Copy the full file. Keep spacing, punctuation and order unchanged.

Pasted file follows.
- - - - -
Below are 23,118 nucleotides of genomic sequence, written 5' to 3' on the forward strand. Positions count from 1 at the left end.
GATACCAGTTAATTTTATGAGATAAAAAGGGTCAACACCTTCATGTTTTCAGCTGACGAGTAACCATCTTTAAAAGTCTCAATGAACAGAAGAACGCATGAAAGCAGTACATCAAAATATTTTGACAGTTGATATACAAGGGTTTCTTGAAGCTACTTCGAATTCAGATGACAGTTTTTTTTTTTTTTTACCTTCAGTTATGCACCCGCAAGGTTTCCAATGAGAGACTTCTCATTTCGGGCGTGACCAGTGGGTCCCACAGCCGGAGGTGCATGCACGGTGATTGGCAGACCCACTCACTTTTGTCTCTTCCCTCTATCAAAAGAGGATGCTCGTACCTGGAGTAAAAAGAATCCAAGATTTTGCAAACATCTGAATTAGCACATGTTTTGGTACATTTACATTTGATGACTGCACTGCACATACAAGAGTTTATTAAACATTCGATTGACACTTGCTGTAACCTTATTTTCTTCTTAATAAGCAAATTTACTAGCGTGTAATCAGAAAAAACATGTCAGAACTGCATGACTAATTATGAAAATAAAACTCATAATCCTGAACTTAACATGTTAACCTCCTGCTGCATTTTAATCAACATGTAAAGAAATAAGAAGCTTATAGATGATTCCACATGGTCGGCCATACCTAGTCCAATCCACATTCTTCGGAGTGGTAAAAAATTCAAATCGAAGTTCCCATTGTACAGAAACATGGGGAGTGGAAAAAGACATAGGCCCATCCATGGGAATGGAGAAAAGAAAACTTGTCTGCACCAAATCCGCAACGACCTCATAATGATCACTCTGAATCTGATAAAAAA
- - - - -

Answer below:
Below are 23,118 nucleotides of genomic sequence, written 5' to 3' on the forward strand. Positions count from 1 at the left end.
GATACCAGTTAATTTTATGAGATAAAAAGGGTCAACACCTTCATGTTTTCAGCTGACGAGTAACCATCTTTAAAAGTCTCAATGAACAGAAGAACGCATGAAAGCAGTACATCAAAATATTTTGACAGTTGATATACAAGGGTTTCTTGAAGCTACTTCGAATTCAGATGACAGTTTTTTTTTTTTTTTACCTTCAGTTATGCACCCGCAAGGTTTCCAATGAGAGACTTCTCATTTCGGGCGTGACCAGTGGGTCCCACAGCCGGAGGTGCATGCACGGTGATTGGCAGACCCACTCACTTTTGTCTCTTCCCTCTATCAAAAGAGGATGCTCGTACCTGGAGTAAAAAGAATCCAAGATTTTGCAAACATCTGAATTAGCACATGTTTTGGTACATTTACATTTGATGACTGCACTGCACATACAAGAGTTTATTAAACATTCGATTGACACTTGCTGTAACCTTATTTTCTTCTTAATAAGCAAATTTACTAGCGTGTAATCAGAAAAAACATGTCAGAACTGCATGACTAATTATGAAAATAAAACTCATAATCCTGAACTTAACATGTTAACCTCCTGCTGCATTTTAATCAACATGTAAAGAAATAAGAAGCTTATAGATGATTCCACATGGTCGGCCATACCTAGTCCAATCCACATTCTTCGGAGTGGTAAAAAATTCAAATCGAAGTTCCCATTGTACAGAAACATGGGGAGTGGAAAAAGACATAGGCCCATCCATGGGAATGGAGAAAAGAAAACTTGTCTGCACCAAATCCGCAACGACCTCATAATGATCACTCTGAATCTGATAAAAAA